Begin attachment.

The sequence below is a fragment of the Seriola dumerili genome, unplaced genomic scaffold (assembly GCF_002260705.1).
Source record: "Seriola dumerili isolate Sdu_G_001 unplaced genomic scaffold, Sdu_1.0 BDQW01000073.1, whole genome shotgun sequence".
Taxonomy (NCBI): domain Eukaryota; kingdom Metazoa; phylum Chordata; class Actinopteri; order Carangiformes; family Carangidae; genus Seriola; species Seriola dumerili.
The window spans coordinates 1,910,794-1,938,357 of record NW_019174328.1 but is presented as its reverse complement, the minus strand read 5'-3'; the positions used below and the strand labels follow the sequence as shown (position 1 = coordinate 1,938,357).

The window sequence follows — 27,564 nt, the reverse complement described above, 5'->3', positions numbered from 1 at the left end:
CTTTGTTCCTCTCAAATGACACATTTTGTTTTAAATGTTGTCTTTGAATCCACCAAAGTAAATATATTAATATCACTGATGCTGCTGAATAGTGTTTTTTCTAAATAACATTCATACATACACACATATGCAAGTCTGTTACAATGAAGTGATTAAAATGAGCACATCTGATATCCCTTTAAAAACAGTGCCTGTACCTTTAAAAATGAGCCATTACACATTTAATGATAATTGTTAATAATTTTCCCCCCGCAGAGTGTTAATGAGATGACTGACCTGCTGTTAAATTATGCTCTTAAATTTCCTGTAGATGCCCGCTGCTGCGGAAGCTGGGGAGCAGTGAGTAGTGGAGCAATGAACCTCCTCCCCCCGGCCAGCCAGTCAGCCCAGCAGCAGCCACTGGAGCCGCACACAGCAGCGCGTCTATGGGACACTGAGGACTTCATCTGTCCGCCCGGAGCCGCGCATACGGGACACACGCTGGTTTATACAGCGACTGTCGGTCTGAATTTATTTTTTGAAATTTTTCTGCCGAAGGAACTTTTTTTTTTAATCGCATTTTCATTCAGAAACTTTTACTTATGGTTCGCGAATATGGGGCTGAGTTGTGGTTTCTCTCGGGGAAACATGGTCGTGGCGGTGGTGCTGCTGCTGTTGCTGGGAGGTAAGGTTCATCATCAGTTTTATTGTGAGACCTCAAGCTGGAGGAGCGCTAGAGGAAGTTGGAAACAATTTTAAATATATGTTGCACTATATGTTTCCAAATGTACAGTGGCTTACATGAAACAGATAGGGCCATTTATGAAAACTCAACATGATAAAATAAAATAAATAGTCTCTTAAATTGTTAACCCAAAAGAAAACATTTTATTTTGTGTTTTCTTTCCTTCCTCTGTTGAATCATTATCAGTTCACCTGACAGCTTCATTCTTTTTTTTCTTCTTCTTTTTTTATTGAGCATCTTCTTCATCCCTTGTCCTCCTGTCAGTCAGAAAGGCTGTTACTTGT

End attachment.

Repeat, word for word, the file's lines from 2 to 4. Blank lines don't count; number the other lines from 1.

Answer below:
Source record: "Seriola dumerili isolate Sdu_G_001 unplaced genomic scaffold, Sdu_1.0 BDQW01000073.1, whole genome shotgun sequence".
Taxonomy (NCBI): domain Eukaryota; kingdom Metazoa; phylum Chordata; class Actinopteri; order Carangiformes; family Carangidae; genus Seriola; species Seriola dumerili.
The window spans coordinates 1,910,794-1,938,357 of record NW_019174328.1 but is presented as its reverse complement, the minus strand read 5'-3'; the positions used below and the strand labels follow the sequence as shown (position 1 = coordinate 1,938,357).